Wednesday, March 22, 2006

A South Dakotan Solution?

More on the South Dakota abortion ban from indianz.com:
When Governor Mike Rounds signed HB 1215 into law it effectively banned all abortions in the state with the exception that it did allow saving the mother's life. There were, however, no exceptions for victims of rape or incest. His actions, and the comments of State Senators like Bill Napoli of Rapid City, SD, set of a maelstrom of protests within the state.

Napoli suggested that if it was a case of "simple rape," there should be no thoughts of ending a pregnancy. Letters by the hundreds appeared in local newspapers, mostly written by women, challenging Napoli's description of rape as "simple." He has yet to explain satisfactorily what he meant by "simple rape."

The President of the Oglala Sioux Tribe on the Pine Ridge Reservation, Cecilia Fire Thunder, was incensed. A former nurse and healthcare giver she was very angry that a state body made up mostly of white males, would make such a stupid law against women.

"To me, it is now a question of sovereignty," she said to me last week. "I will personally establish a Planned Parenthood clinic on my own land which is within the boundaries of the Pine Ridge Reservation where the State of South Dakota has absolutely no jurisdiction."

I have nothing but praise for Cecilia Thunder Fire and her decision not to take South Dakota’s indefensible abortion ban lying down. But it’s important to remember that a Planned Parenthood clinic on the Pine Ridge Reservation is a band-aid, it is not a complete remedy. The real problem with anti-abortion legislation, in South Dakota and elsewhere, is displacement: the outsourcing of abortion to other states, to other countries, or even to private, unsupervised bedrooms thanks to do-it-yourself online manuals.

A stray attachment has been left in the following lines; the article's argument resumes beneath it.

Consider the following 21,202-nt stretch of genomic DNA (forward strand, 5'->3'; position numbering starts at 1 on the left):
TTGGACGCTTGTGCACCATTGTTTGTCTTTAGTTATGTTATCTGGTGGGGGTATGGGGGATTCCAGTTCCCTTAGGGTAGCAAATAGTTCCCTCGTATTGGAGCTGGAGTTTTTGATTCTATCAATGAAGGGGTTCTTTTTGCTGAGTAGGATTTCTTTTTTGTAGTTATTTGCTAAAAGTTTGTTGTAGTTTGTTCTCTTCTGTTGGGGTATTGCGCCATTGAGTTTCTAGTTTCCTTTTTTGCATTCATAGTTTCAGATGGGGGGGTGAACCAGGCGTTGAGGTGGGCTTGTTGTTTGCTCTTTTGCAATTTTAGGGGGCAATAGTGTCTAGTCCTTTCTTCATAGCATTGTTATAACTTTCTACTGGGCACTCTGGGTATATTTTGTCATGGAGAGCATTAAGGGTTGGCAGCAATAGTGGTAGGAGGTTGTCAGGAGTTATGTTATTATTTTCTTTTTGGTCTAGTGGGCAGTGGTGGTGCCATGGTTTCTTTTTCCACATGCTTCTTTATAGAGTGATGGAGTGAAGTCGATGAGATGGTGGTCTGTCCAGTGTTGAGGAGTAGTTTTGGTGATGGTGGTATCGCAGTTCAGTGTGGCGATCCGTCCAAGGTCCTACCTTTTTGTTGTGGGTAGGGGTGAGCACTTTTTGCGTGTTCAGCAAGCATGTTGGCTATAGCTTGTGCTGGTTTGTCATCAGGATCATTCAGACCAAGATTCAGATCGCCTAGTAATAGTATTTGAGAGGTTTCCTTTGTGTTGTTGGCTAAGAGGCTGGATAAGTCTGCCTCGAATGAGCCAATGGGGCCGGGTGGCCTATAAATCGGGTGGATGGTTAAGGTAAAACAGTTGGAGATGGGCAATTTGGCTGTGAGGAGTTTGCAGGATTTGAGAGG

Cecilia Thunder Fire is doing an admirable thing, stepping up to the plate in an attempt to assist the South Dakotan women who would suffer most from the abortion ban: the socially and physically disadvantaged, and the victims of violence and abuse. But she should not bear that burden alone. South Dakota Governor Mike Rounds, in his statement accompanying the signing of the anti-abortion legislation, said the following:
In the history of the world, the true test of a civilization is how well people treat the most vulnerable and most helpless in their society. The sponsors and supporters of this bill believe that abortion is wrong because unborn children are the most vulnerable and most helpless persons in our society. I agree with them.

It’s an admirable goal, to protect “the most vulnerable and most helpless” in society, and it is one that South Dakota is failing at. Miserably.

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